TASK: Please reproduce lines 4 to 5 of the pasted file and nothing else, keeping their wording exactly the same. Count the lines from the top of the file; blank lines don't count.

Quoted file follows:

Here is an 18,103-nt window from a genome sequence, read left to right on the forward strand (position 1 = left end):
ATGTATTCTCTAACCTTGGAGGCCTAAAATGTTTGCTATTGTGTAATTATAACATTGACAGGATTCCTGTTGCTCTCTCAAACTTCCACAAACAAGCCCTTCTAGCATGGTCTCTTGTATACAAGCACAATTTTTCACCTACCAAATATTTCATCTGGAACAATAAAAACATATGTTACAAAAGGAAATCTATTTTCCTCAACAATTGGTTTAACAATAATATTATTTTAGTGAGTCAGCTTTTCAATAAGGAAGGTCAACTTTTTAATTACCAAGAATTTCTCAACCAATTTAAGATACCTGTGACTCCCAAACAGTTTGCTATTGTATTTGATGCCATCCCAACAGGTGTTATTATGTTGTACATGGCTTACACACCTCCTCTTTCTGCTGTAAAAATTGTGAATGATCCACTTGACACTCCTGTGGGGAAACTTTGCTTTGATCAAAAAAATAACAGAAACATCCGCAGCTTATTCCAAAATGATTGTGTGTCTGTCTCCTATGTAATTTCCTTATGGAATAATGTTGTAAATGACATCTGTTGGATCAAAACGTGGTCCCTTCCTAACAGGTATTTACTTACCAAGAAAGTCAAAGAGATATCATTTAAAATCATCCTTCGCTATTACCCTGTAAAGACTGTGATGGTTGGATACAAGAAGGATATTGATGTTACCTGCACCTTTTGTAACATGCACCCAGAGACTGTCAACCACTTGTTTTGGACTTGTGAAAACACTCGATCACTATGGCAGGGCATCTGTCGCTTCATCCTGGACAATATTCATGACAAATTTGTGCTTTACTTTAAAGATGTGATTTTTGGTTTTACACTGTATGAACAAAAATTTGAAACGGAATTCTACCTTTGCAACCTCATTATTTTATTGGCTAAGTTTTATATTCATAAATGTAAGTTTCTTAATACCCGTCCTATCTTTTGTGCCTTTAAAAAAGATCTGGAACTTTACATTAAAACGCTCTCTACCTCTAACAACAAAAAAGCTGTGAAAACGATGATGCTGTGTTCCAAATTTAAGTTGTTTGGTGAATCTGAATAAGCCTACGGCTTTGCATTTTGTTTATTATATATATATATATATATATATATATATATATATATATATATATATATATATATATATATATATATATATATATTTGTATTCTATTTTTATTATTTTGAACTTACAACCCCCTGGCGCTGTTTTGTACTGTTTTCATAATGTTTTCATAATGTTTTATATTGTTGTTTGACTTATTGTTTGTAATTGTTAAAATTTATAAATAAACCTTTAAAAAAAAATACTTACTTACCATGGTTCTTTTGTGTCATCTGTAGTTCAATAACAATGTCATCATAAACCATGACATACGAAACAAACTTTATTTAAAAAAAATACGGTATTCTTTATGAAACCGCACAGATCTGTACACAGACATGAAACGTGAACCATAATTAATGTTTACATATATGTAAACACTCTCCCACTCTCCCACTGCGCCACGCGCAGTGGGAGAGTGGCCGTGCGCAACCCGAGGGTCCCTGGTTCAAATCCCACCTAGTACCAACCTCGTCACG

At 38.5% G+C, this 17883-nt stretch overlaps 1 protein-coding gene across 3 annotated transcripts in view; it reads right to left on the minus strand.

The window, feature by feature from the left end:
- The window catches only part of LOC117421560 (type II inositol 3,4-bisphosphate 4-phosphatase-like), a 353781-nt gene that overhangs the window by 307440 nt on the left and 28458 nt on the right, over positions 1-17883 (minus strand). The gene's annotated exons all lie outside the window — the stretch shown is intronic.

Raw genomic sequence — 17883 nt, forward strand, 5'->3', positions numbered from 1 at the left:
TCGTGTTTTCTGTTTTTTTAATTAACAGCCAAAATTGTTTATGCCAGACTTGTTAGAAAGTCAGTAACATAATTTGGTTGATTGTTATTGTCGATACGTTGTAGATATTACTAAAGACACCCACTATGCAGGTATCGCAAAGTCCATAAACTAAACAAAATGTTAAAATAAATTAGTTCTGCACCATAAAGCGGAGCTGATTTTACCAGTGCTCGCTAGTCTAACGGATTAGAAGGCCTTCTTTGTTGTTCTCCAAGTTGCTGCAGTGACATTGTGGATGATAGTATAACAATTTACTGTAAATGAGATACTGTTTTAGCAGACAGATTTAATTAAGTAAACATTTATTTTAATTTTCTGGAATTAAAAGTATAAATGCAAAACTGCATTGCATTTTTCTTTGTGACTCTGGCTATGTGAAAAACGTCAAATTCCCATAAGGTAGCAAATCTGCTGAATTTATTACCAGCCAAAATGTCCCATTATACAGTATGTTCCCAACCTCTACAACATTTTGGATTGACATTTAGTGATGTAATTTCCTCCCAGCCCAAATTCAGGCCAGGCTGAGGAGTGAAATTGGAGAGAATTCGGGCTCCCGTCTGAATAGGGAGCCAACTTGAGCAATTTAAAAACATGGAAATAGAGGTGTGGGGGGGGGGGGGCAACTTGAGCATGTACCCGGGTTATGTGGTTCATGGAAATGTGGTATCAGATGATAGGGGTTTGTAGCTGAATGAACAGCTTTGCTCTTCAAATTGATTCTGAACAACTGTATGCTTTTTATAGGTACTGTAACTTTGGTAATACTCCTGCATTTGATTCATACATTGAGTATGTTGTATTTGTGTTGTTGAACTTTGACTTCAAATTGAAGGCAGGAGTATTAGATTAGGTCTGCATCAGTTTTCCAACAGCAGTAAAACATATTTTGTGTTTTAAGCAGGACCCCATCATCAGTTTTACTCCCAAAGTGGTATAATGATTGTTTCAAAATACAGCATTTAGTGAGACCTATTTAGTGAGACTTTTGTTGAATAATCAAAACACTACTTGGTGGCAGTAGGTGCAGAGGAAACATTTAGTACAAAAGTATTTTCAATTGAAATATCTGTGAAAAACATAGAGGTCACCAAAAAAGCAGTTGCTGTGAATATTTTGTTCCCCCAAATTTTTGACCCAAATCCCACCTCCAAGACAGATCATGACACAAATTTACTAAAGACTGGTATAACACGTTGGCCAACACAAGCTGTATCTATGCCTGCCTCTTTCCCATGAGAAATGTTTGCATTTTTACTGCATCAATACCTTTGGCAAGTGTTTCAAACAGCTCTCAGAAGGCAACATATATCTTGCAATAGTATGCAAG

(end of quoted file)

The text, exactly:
The window, feature by feature from the left end:
- The window catches only part of LOC117421560 (type II inositol 3,4-bisphosphate 4-phosphatase-like), a 353781-nt gene that overhangs the window by 307440 nt on the left and 28458 nt on the right, over positions 1-17883 (minus strand). The gene's annotated exons all lie outside the window — the stretch shown is intronic.